Charles Bonnet syndrome
Doctor Amit Patel lost his sight unexpectedly in 2013 and since then he regularly experiences visual hallucinations, known as Charles Bonnet Syndrome. He said:
“One day, not long after I lost my sight, I was walking down the stairs in my house and this girl suddenly appeared in front of me. I realised it was the girl from the horror movie ‘The Ring’. The hallucination only lasted about four seconds, but it was enough for me to fall down the stairs. We need so much more research to find out the cause of this condition.”
Listen to Amit share his experience of Charles Bonnet Syndrome on our podcast, Eye Research Matters:
Find out how the research we fund into Charles Bonnet Syndrome will have a huge impact for people like Amit who are living with the condition.
What is Charles Bonnet syndrome?
Charles Bonnet syndrome (CBS) is a common side-effect of sight loss in which people see things that are not there (visual hallucinations). The hallucinations can be very clear, detailed and consistent and can happen to people with good mental health. There is currently not enough data to show how many people in the UK have Charles Bonnet Syndrome, but it is estimated to be hundreds of thousands, with some experts even putting the number as high as one million.
What causes Charles Bonnet syndrome?
We don't know exactly what causes Charles Bonnet syndrome but it's more likely
- with severe sight loss or blindness, especially in both eyes
- in older people
- when people are socially isolated
- after vision gets worse suddenly
Although eyes are the sensors that respond to light, it's the brain that does the seeing. The brain receives information from the eyes and decodes it into the picture we see.
If the brain stops receiving information, it can fill in the gaps with its own images. So it's possible that Charles Bonnet syndrome is similar to the feeling of having a 'phantom limb' that can be experienced by people who lose an arm or a leg.
If you have Charles Bonnet syndrome it does not mean that you have dementia or a serious mental illness.
What are the symptoms of Charles Bonnet syndrome?
The kinds of things people see with CBS is thought to fall into two main types:
1) simple repeated patterns or shapes, such as grids or brickwork patterns
2) complex hallucinations of people, objects and landscapes. These can vary from benign to quite alarming - for example, some people report seeing ‘snakes crawling out of people’s heads’ others see children in Victorian dress.
Charles Bonnet syndrome hallucinations can be very detailed, and much clearer than the person’s everyday vision. The images appear very suddenly, lasting for just a few minutes or in some cases, several hours. The condition can cause huge distress to people who experience it, and can greatly impact on quality of life. The hallucinations may happen less often as time goes on.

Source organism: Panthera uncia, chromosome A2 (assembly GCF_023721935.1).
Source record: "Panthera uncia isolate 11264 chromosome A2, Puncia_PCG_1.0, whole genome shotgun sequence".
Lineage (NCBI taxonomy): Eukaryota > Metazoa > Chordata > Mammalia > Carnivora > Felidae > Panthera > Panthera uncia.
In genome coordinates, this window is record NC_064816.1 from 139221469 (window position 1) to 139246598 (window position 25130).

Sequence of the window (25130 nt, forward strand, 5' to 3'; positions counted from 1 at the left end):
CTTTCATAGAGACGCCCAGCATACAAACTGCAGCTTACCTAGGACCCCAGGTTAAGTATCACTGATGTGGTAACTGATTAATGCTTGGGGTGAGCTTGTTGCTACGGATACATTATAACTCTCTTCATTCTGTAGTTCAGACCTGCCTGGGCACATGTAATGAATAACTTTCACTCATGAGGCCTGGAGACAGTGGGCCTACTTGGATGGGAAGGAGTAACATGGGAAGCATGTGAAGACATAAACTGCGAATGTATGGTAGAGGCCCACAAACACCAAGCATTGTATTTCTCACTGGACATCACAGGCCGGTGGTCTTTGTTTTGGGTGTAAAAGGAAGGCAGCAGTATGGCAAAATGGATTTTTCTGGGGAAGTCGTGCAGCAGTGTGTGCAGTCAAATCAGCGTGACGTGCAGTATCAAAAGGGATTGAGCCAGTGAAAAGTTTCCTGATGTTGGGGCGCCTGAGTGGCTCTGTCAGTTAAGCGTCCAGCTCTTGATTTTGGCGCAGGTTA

People experiencing the hallucinations will usually know that what they are seeing is not really there. Other senses, such as smell, hearing, taste and touch are not affected.
Charles Bonnet syndrome can happen to people with good mental health who have no history of psychiatric problems. Usually, people with CBS are aware – or can learn to recognise – that what they’re seeing isn’t real even though it’s very vivid.
How is Charles Bonnet Syndrome treated?
It may also be helpful to talk to family or friends and to your GP or eye doctor, especially if the hallucinations are getting in the way of day to day life. Medications may help if the hallucinations are distressing. There may also be some simple practical things to do when they start such as changing the lighting or what you are doing at the time. Eye movements can help stop a troubling hallucination while it occurs.
Further information on Charles Bonnet Syndrome can be found on the Esme’s Umbrella website.Esme's Umbrella website
What research is underway?
Fight for Sight, together with partners Blind Veterans UK, Esme's Umbrella and Health and Care Research Wales, is funding two research projects at Cardiff University and University of Oxford to investigate the cause of the visual hallucinations associated with Charles Bonnet Syndrome, with the hope of eventually finding a cure.
One study will investigate the possibility that peripheral (‘side’) vision is more ‘suggestible’ than central vision. While the second study will use a special type of MRI scan to measure the levels of chemicals in the visual areas of the brain to see whether they are abnormal in people with Charles Bonnet Syndrome.
Approved byLast updated February 2021
Approved by Prof Dominic ffytche, King’s College London